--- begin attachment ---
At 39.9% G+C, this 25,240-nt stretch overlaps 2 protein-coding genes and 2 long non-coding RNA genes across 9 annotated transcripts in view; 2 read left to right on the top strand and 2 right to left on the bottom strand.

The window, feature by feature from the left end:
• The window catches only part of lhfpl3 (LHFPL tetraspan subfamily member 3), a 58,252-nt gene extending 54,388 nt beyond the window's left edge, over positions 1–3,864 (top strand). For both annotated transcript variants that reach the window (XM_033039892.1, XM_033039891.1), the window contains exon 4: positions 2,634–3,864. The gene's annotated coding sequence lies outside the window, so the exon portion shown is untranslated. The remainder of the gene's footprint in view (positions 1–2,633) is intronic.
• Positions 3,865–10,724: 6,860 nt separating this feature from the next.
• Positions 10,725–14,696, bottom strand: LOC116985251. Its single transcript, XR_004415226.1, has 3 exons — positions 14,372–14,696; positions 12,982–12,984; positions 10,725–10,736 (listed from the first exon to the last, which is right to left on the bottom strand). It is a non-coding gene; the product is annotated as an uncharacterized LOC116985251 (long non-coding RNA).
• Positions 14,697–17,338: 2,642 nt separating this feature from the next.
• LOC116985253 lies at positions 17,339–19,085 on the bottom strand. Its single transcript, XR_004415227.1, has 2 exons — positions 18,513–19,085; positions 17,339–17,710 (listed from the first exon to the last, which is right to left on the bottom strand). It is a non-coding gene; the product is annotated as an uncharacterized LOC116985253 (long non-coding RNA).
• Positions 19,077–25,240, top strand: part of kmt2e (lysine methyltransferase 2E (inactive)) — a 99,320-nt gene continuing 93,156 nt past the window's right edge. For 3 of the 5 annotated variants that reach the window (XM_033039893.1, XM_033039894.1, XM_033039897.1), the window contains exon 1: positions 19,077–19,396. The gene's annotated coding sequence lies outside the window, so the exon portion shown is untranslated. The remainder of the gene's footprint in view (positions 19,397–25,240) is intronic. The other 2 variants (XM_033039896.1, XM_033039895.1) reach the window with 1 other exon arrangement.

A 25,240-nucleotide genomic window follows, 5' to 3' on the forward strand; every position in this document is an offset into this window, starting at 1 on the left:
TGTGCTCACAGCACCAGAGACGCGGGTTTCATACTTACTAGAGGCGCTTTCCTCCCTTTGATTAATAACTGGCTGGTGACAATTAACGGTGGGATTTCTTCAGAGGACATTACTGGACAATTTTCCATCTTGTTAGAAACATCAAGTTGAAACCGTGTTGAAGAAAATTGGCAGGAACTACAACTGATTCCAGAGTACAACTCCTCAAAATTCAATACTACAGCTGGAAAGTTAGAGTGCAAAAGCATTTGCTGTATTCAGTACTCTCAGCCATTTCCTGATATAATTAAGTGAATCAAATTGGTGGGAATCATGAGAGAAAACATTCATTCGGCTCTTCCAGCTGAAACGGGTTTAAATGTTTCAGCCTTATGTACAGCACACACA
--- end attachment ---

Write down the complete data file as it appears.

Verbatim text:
At 39.9% G+C, this 25,240-nt stretch overlaps 2 protein-coding genes and 2 long non-coding RNA genes across 9 annotated transcripts in view; 2 read left to right on the top strand and 2 right to left on the bottom strand.

The window, feature by feature from the left end:
• The window catches only part of lhfpl3 (LHFPL tetraspan subfamily member 3), a 58,252-nt gene extending 54,388 nt beyond the window's left edge, over positions 1–3,864 (top strand). For both annotated transcript variants that reach the window (XM_033039892.1, XM_033039891.1), the window contains exon 4: positions 2,634–3,864. The gene's annotated coding sequence lies outside the window, so the exon portion shown is untranslated. The remainder of the gene's footprint in view (positions 1–2,633) is intronic.
• Positions 3,865–10,724: 6,860 nt separating this feature from the next.
• Positions 10,725–14,696, bottom strand: LOC116985251. Its single transcript, XR_004415226.1, has 3 exons — positions 14,372–14,696; positions 12,982–12,984; positions 10,725–10,736 (listed from the first exon to the last, which is right to left on the bottom strand). It is a non-coding gene; the product is annotated as an uncharacterized LOC116985251 (long non-coding RNA).
• Positions 14,697–17,338: 2,642 nt separating this feature from the next.
• LOC116985253 lies at positions 17,339–19,085 on the bottom strand. Its single transcript, XR_004415227.1, has 2 exons — positions 18,513–19,085; positions 17,339–17,710 (listed from the first exon to the last, which is right to left on the bottom strand). It is a non-coding gene; the product is annotated as an uncharacterized LOC116985253 (long non-coding RNA).
• Positions 19,077–25,240, top strand: part of kmt2e (lysine methyltransferase 2E (inactive)) — a 99,320-nt gene continuing 93,156 nt past the window's right edge. For 3 of the 5 annotated variants that reach the window (XM_033039893.1, XM_033039894.1, XM_033039897.1), the window contains exon 1: positions 19,077–19,396. The gene's annotated coding sequence lies outside the window, so the exon portion shown is untranslated. The remainder of the gene's footprint in view (positions 19,397–25,240) is intronic. The other 2 variants (XM_033039896.1, XM_033039895.1) reach the window with 1 other exon arrangement.

A 25,240-nucleotide genomic window follows, 5' to 3' on the forward strand; every position in this document is an offset into this window, starting at 1 on the left:
TGTGCTCACAGCACCAGAGACGCGGGTTTCATACTTACTAGAGGCGCTTTCCTCCCTTTGATTAATAACTGGCTGGTGACAATTAACGGTGGGATTTCTTCAGAGGACATTACTGGACAATTTTCCATCTTGTTAGAAACATCAAGTTGAAACCGTGTTGAAGAAAATTGGCAGGAACTACAACTGATTCCAGAGTACAACTCCTCAAAATTCAATACTACAGCTGGAAAGTTAGAGTGCAAAAGCATTTGCTGTATTCAGTACTCTCAGCCATTTCCTGATATAATTAAGTGAATCAAATTGGTGGGAATCATGAGAGAAAACATTCATTCGGCTCTTCCAGCTGAAACGGGTTTAAATGTTTCAGCCTTATGTACAGCACACACA